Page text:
Paralyzed

On the way home from work one day 10 years or so ago, I decided to pick up a burger for supper, so I drove through the new Dairy Queen and grabbed a cheeseburger value meal with a root beer. I’m a fan of DQ’s cheeseburgers because they’re super cheesy, and they don’t force me to pick off a salad’s worth of soggy vegetables before I take my first bite. (I get all the vegetables I need with the ketchup.) After taking a long pull on the root beer, I headed home to get comfortable and gobble down my heart attack starter kit before it got cold.

 

A few minutes later, I pulled into my garage and let the door down behind me. I gathered my food and went inside, anxious to plop down in my recliner and watch 56 high definition inches of Andy Griffith as I shoveled the nutritional garbage into my face. As I passed my kitchen table, I sat everything down before turning to go to the fridge for the ketchup because there was no point in fumbling with those little packets when there’s a gallon of the red stuff in the fridge. I took one step away from the table, and I suppose the gravitational pull of the burger tugged me backward just a touch because I lost my balance and fell backward like a sequoia.

 

I fell for what seemed like a week, but thankfully the ceramic tile was there to break my fall. You’d probably think that a fall on something as hard as tile would hurt, but you’d be right. When my head whipped back and slammed down onto the hard floor it reminded me of an instance right after my parents built our house in Louisville. Their electrician wired the outside outlets wrong and when I opened the cover on one of them, for some reason I couldn’t let go of it or speak or control my bladder until mom pulled me off of it.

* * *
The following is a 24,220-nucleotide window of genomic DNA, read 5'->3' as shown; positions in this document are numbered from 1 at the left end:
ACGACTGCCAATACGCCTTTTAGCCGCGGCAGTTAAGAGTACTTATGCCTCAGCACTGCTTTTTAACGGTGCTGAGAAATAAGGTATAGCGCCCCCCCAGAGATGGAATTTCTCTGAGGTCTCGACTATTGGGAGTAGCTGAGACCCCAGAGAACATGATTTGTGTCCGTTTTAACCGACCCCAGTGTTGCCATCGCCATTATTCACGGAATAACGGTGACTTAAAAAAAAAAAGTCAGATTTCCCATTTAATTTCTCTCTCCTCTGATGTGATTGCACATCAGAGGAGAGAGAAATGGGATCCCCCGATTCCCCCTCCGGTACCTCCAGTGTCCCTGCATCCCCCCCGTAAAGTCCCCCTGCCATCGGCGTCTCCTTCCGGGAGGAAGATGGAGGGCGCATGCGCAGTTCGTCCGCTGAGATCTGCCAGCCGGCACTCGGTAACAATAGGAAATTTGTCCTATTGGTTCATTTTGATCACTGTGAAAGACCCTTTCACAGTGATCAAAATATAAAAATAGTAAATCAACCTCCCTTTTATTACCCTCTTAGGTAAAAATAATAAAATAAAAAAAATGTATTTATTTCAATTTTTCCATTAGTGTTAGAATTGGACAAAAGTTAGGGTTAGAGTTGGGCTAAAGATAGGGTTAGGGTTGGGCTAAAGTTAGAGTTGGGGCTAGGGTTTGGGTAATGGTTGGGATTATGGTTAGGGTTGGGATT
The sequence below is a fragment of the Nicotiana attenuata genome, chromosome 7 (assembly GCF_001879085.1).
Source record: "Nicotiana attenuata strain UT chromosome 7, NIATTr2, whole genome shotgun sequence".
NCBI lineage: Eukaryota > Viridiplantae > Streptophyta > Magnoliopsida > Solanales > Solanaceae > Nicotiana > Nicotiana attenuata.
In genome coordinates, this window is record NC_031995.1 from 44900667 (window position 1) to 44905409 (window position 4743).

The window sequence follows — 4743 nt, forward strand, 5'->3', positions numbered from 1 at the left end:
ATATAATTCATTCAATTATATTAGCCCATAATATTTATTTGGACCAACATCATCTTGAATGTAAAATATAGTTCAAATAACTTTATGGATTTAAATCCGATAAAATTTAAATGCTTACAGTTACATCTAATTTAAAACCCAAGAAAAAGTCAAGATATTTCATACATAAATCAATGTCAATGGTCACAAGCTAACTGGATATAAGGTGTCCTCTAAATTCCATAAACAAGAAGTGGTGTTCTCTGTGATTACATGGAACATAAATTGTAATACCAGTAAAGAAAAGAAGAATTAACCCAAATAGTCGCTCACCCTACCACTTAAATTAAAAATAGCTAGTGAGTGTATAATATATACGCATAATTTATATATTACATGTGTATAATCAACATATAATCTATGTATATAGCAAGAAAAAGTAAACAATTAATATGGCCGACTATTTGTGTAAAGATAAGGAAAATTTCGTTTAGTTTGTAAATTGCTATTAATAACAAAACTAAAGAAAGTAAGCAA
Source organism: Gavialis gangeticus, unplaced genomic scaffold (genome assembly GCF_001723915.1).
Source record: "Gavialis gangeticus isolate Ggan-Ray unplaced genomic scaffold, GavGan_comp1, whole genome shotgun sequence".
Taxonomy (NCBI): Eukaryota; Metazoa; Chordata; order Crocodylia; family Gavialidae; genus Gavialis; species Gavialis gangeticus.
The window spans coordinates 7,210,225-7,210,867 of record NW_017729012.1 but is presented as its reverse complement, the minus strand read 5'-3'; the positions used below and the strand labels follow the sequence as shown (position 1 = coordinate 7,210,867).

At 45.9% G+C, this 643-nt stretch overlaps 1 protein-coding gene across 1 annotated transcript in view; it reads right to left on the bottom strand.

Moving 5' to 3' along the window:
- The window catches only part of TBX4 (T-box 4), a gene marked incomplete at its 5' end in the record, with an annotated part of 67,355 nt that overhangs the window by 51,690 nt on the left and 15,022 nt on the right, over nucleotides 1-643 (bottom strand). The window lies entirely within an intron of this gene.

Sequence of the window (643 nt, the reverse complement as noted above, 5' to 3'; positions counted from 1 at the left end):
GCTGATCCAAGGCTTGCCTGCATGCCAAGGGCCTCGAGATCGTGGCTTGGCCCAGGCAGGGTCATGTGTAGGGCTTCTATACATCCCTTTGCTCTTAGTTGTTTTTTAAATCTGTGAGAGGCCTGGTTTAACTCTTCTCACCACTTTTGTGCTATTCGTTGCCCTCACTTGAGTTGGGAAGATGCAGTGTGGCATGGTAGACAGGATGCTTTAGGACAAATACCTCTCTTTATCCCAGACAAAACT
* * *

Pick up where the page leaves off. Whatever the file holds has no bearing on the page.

I laid there on the kitchen floor on my back looking at the ceiling wondering where I was and if I was alive. As my systems came back online one by one, I started looking around surveying the situation. At first, I couldn’t feel my legs. Then, I looked to my left and right and couldn’t see my arms. If I’d had enough sense, I’d have started yelling that I knocked my arms and legs off. However, a few seconds later I saw my arms coming from over my head back down by my sides, and I calmed down, relieved that they were still attached. I still couldn’t feel them or make them move when and where I wanted them to go, but at least they were there.

 

Once I was about 80% cognizant of my current situation, I started wondering who I was going to call to come help me up and how I was going to make the call. For reasons only Jesus knows, my Bluetooth earpiece was laying right beside my head and I called a friend that lived just a couple streets over to come peel me off the floor and give me an I-saw-this-on-ER-one-time concussion test. He concluded I was fine and I should just rub some dirt on it. I figured he knew what he was talking about, so I decided to eat my cold, greasy food and take a nap to try to get rid of my splitting headache.

 

The next week was awful. My headache wouldn’t go away, so I finally went to the doctor and had a cat scan which cleared me from having any inner-noggin boo boos. With no signs of damage to treat, the doctor just gave me some really groovy narcotics and told me to take it easy for a week or so. I took his advice to the nth. If a man of medicine tells me to lay around the house for a week and be sure to take all my painkillers, that’s exactly what I’m gonna do.

 

After that week was up, I was ready to get back to real life, but not because I felt much better. There’s just only so much Playstation and Beverly Hillbillies a guy can take before needing a change of venue. So, after a little over a week, I went back to work. By about 8:30 that first morning I started wondering if I’d made a mistake, though. I almost fell out of my desk chair for no reason other than my sense of balance had apparently been doing shots of tequila with a two-toothed hooker somewhere behind a dumpster in Juarez. Despite that near disaster, I pushed on trying to overcome my wonkyheadedness by sheer force of will and made it through the rest of the day.

 

My dizzy spells continued for about 6 years after the fall, but my headache went away a little quicker. A few days after returning to work–I can’t remember why–I took a sinus pill and my week long headache went away as my sinuses started draining. After all the suffering and narcotic-based constipation and insomnia, the last several days of headaches were apparently sinus based. When I fall, I don’t crack my skull; I get the sniffles.

 

I’m just glad I didn’t knock my arms off when I fell.

 

 

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